The language of projects
Published: 15 December 2014
GUEST EDITORIAL: Jonathan Norman introduces a series of five articles on the theme The language of projects, which explore how our use of language can help or hamper the delivery of projects.
Guest Editor: Jonathan Norman
Projects seem to have their own arcane language and their own set of jargon and acronyms; even activities within projects themselves such as bidding, contracting, managing risk generate their own technical phrases and vocabulary.
Consequently, understanding the nature or health of a project is often far from an intuitive activity. This is a very unfortunate state of affairs because language – or rather human dialogue – is the primary means by which we express ideas and expectations, strategies and requirements and by which we negotiate compromise and make sense of the new or the uncertain.
There are five guest editorial articles that explore the theme of The language of projects:
Big pictures and little stories looks at the vision behind projects and the storytelling skills that can relate this vision to everyone involved.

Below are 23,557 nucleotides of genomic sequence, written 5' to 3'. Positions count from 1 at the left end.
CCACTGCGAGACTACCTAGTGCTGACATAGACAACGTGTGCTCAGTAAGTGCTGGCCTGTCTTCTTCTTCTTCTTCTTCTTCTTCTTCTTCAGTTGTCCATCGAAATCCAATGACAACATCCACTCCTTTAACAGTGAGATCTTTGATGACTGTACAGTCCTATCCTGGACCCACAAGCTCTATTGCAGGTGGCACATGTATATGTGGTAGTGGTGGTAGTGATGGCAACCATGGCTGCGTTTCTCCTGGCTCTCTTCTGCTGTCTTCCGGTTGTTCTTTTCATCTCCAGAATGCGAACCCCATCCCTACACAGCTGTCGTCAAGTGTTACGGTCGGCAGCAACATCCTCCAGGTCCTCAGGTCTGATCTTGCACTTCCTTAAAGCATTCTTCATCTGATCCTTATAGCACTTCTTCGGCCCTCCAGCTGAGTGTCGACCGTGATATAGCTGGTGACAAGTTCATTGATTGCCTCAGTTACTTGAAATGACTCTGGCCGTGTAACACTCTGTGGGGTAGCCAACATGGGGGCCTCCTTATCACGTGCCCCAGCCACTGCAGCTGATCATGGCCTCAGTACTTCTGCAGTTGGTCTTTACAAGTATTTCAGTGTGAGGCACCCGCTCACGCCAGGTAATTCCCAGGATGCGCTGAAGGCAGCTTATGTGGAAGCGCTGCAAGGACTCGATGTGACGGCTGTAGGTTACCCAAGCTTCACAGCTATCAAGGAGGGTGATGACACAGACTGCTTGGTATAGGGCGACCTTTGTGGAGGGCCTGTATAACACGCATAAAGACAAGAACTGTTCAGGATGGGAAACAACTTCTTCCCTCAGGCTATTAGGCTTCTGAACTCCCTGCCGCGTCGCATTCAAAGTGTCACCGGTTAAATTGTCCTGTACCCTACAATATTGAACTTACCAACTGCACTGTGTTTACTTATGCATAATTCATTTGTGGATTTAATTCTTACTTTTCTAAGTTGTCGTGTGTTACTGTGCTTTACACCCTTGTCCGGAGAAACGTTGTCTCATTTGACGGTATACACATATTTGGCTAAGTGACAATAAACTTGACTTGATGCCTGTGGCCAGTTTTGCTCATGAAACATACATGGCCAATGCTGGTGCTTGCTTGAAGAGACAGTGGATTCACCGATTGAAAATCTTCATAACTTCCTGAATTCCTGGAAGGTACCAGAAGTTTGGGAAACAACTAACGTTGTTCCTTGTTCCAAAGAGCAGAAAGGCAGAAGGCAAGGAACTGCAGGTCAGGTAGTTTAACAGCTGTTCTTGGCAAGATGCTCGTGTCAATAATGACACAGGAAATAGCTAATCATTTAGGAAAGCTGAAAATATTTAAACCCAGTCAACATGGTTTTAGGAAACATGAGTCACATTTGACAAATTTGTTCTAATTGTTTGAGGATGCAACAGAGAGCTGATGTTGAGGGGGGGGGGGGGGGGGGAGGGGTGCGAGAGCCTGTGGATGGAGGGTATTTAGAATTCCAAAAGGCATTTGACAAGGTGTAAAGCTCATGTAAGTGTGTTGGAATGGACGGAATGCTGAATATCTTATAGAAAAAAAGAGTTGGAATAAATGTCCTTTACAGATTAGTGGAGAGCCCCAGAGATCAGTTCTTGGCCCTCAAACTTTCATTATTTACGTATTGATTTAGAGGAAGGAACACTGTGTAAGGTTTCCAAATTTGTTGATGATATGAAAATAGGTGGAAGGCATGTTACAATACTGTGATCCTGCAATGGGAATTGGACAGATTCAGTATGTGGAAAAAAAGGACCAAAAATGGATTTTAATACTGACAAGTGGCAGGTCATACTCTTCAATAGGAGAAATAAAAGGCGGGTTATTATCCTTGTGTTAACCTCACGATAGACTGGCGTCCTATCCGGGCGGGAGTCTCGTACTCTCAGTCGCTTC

Developing a new vocabulary of risk explains how to listen to your head and your heart at the same time and to combine your gut feel with your reason when it comes to taking risk.
Talking your way out of complexity illustrates how the simple act of human dialogue can lead to experience which can prepare you for the unexpected.
Talking the language of stakeholders shows you how to empathize with your stakeholders and communicate with them in ways, at times and with methods that play to their preferences.
Changing the way we talk about strategy highlights some of the most common problems associated with the language of strategy as a warning to the incautious.
Each of these editorial pieces will be posted at weekly intervals, until the collection of five is complete.
For the beta version of this site, each of the five editorial pieces is accompanied by a playlist of content drawn from GpmFirst; chapters from different Gower books and in a couple of cases short videos that play to the theme of the editorial and offer you further ideas and insight. Once the site is live we will be adding other Guest Editorial Series, similar to this one but accompanied by playlists of new original content in written or other form, as well as occasional chapters from Gower books.
I hope that you enjoy the Guest Editorial. If you would like to provide feedback or suggest new subjects for Guest Editorial features, then please just use the ‘Comments’ box below each piece to add your commentary.